“Perfectionist” is a mask that I have worn for far too long. A mask that I’ve worn to cover up a deep seated fear that I would never be good enough. A mask that, to this day, I often have a hard time taking off. I am a recovering perfectionist. Case in point: I just spent half an hour tweaking the size and color levels of the artwork at the top of the page
Truth be told, perfectionism has gotten me very far in life. In school I was always at the top of my class (and by top I mean the very top), and I’ve excelled in my career. In the past I wore the title of perfectionist proudly. Now I realize that what I once considered a a badge of honor has actually held me back in life.
Below are some confessions of a perfectionist:
Perfectionism is the fuel in my self-degradation fire. Perfection is a completely abstract, un-quantifiable, and entirely subjective concept. When I shoot for perfection I am grasping for air. I am setting myself up for failure. Whenever people give me complements my first reaction is to point out something wrong, or less than perfect, about whatever they are complementing. I justify this self-degradation by staying, “I’m a perfectionist,” with a shrug and a smile.
Perfectionism stops me from starting. Whenever I have an inspired, creative idea I instantly start to overthink it. I feel like I can’t start something until I have the end game all figured out. However, the truth is I can never fully control anything in this life. No amount of worry or over-analyzing can change that.
Perfectionism gives me an excuse to procrastinate. When working on a new project, whether it be designing a building, starting this blog, or starting a new piece of art, I use to research, research, research. Then tweak, tweak, tweak. Then perfect, perfect, perfect. Then decide the whole thing was shit, throw it out, and start over. I was so overwhelmed with a desire to make something “the best” that I would rarely ever make anything at all.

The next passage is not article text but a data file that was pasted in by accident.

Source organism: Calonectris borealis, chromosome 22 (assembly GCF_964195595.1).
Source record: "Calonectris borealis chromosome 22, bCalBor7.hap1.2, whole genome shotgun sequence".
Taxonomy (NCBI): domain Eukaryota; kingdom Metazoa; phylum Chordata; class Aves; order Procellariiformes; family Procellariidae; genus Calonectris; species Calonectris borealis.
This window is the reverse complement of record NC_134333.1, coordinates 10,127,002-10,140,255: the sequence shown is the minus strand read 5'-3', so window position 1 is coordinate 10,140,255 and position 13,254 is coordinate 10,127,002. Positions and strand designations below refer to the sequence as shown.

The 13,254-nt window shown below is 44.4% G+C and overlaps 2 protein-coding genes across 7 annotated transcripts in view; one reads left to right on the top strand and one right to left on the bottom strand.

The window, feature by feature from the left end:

Perfectionism stunts my growth. Because I’ve been so scared to make a mistake, look stupid, or fail at things I rarely step out of my comfort zone when it comes to my career. Yes, I have been “successful” in my life according to social standards, but that desire to appear perfect has led to me excel in a career that I don’t actually like. And has made shifting my career towards something more meaningful and fulfilling difficult for me.
Perfectionism has led me to disregard my health. I have never shied away from hard work, and by hard work I mean not sleeping for a week in order do my absolute best on a project. I probably average four hours of sleep a night for five year of my life in college and graduate school. I wanted to be the best. I wanted to create the best work. Nothing else mattered. And health-wise I have been paying for it. Even after four years of prioritizing my health I still experience chronic headaches, debilitating migraines, adrenal fatigue, and other health issues that developed as a result of my perfectionist ways.
Perfectionism makes it difficult to let go. There are projects and people in my life that I have taken far too long to “quit.” I get stuck in the mindset of, ” I should be able to make this work.” And for the longest time I saw letting go as a sign of failure. I now know that letting go is not giving up. I wrote a whole blog post about it here.
I have been working to let go of my perfectionist tenancies for a couple years now. The more inner work I do the more ingrained I realize this characteristic is. It’s been tough, but completely worth it. This blog would not exist if I hadn’t made a decision to let go of perfectionism and start before I’m ready.
Perfectionism is just fear in a pretty, socially acceptable mask. Lets not let fear dictate our lives.
Let it go. Start before you’re ready. Make a move. It feels amazing.